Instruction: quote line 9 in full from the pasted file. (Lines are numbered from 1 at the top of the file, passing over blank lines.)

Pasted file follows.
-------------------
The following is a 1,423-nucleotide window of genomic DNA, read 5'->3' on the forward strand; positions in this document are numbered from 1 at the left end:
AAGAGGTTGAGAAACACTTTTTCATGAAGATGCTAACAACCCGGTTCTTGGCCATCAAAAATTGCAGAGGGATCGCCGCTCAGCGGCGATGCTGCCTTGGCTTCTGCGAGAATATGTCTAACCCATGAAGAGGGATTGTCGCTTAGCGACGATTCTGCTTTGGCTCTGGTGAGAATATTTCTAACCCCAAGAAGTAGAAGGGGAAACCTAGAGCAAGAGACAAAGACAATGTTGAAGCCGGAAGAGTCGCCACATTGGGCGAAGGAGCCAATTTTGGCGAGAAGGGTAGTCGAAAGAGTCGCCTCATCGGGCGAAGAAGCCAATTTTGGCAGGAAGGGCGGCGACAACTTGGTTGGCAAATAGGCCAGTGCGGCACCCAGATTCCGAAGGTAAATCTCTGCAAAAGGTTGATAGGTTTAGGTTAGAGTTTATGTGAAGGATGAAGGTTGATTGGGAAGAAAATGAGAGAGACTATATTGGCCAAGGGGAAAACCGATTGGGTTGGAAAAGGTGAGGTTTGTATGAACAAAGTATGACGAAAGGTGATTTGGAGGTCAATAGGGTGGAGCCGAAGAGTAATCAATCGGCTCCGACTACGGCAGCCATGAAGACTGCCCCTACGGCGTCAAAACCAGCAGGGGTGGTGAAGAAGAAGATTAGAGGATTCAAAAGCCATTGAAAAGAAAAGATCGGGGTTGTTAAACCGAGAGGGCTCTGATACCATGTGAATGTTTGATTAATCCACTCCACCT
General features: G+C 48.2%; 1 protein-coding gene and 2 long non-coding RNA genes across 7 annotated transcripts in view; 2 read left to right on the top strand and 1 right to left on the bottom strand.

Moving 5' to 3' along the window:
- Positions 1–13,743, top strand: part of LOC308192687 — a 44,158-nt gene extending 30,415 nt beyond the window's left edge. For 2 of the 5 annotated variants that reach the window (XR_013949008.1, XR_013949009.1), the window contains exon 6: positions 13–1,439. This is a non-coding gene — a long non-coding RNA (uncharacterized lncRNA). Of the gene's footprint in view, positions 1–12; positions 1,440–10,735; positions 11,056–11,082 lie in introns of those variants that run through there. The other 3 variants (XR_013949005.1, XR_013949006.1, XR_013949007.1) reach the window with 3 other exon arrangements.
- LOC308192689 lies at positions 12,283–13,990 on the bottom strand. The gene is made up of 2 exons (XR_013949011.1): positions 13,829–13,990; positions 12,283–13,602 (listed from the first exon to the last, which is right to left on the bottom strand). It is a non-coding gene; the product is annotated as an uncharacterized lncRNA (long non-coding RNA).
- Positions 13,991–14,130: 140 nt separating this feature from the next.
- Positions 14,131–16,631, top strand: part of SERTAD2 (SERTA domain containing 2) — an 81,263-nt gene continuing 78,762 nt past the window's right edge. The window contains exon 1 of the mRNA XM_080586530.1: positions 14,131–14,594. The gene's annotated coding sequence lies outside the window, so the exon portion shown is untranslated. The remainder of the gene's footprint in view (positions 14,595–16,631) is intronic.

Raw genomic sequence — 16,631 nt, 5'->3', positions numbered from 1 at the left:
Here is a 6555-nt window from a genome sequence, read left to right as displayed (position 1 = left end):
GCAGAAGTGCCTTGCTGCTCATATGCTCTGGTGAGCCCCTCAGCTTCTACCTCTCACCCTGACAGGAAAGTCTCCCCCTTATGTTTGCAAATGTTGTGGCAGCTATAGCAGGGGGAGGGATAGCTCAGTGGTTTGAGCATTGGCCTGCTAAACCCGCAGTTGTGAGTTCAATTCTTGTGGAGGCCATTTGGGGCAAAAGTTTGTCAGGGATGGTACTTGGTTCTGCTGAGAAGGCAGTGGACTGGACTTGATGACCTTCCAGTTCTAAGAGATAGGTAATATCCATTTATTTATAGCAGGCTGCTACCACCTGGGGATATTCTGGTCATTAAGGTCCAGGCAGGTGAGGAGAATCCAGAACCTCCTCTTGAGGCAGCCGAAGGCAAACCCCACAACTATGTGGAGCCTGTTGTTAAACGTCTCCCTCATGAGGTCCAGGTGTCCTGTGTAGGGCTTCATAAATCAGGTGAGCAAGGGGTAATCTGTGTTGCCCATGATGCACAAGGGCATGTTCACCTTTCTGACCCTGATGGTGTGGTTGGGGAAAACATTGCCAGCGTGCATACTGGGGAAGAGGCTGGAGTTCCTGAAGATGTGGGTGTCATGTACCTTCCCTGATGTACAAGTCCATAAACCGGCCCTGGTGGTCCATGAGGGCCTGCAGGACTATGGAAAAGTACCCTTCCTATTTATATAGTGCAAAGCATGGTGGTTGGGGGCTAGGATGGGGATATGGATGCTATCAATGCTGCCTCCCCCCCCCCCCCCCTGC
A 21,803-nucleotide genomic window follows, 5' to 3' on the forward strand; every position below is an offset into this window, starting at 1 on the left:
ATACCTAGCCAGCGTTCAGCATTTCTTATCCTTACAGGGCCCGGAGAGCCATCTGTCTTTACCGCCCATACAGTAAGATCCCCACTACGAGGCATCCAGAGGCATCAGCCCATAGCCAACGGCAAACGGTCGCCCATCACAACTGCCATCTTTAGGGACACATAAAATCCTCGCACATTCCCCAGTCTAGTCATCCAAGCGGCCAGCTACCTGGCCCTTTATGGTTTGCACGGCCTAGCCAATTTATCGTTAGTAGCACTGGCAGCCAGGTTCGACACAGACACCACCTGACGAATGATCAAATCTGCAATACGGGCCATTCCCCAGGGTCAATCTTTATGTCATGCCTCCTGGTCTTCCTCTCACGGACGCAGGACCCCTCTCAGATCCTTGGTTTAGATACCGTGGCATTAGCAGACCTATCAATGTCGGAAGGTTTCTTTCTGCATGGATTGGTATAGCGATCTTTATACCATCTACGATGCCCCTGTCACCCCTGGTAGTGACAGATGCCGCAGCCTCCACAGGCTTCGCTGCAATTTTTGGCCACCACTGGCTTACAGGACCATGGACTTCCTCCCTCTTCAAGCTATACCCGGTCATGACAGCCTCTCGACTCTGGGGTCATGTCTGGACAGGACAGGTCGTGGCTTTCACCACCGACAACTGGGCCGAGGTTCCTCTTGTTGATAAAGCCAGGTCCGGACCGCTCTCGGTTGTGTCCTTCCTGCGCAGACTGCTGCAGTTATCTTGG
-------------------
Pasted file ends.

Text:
Raw genomic sequence — 16,631 nt, 5'->3', positions numbered from 1 at the left: